A fun and easy (most of the time) thing to grow is lettuce. Lettuce can be planted almost any time of the year. But, the best times are in the spring and fall. Lettuce is a crop that can be raised during cold weather that will kill out most other garden plants. The biggest problem comes with hot weather.
Let’s start with the beginning, that’s always a good place to start. With lettuce the place to start is with the soil. Lettuce will grow just about anywhere. It is best to give it a fertile well drained soil.
I like to mix a quarter to half inch of fine compost into the place where I plan to plant. The compost needs to be fine as lettuce seeds are tiny and can get lost in cloddy soil. I have sifted compost to get the fine quality that is needed.
When ready to plant I will take a small piece of wood, about 1 x 1 or 2 inches and make an impression in the soil with its edge, so it is like a mini row you make with a hoe.
Lettuce seeds are so small they are hard to handle. I have one of those little hand seeders that makes it easier, but you can plant them by hand by taking a pinch of seeds and rubbing them out between your fingers. You can always thin the plants after they come up, but that is more work. As they grow you can pull the ones that are crowded and put them in the salad.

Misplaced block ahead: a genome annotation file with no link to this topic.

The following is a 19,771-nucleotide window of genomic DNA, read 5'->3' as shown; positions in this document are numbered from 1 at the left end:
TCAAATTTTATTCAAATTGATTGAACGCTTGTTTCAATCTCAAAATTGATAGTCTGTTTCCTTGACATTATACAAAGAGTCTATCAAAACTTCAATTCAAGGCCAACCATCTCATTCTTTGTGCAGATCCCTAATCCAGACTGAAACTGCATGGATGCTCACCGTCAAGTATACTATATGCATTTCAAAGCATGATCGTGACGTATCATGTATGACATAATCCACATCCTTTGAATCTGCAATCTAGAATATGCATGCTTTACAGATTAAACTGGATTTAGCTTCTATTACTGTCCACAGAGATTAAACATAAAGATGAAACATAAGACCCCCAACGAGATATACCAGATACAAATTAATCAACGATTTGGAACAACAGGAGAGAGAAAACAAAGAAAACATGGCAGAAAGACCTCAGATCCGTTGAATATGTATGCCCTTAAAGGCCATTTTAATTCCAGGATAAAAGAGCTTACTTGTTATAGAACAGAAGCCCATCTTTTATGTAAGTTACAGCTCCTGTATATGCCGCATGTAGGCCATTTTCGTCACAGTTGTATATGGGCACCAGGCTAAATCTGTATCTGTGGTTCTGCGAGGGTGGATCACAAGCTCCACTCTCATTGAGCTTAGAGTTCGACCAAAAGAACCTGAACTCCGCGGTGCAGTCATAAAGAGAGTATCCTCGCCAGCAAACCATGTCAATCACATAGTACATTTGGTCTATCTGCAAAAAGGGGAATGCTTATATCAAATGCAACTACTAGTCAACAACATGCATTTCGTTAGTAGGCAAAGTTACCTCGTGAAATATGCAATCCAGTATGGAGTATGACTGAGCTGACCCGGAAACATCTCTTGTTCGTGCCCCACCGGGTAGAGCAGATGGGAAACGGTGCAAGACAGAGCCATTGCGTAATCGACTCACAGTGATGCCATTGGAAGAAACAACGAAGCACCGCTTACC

If you do not care if the row is not real straight you can just sprinkle the seeds on the soil surface and work them into the soil with your fingers. They do not need much soil cover to sprout and too much will prevent them from making it.
Water the ground well before and right after they peek through. If the weather is dry or hot keep the growing plants watered as they will stress easily.
In hot weather it is best to plant under a shade cloth or next to a larger plant that will give shade to the lettuce. Lettuce will bolt in hot weather, that is, go to seed, which gives the plants a bitter taste.
The best strategy is to make secession plantings to keep some young tender lettuce on hand for your salad. I try to plant more lettuce through the summer as the last batch comes through the ground.
You can use most anything to shade the lettuce. I have covered it with a double layer of floating row cover, planted it under corn, tomatoes, next to the cucumber trellis and a lot of other places. At times I have even planted lettuce in a large flower pot under a tree.
The secret is to just keep planting in a place that will give the lettuce the protection it needs and you will be rewarded with fresh tender salads all year. We will talk about growing lettuce in the winter at another time.
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Steve Wisley has been gardening organically for over a quarter of a century. Gardening is a great way to, not only, grow great tasting, healthy, chemical free food that is good for your family, but gardening is reconnecting with your soul. It is getting your hands in the stuff that life is based upon, and it can heal some of hurt you feel inside.
Steve started this blog to guide others in starting and improving their organic garden to produce healthy, nutritious, great tasting food for their family. Pick up your copy of the booklet “6 Easy Common Sense Tips To Ban Bugs From Your Garden Without Chemicals”.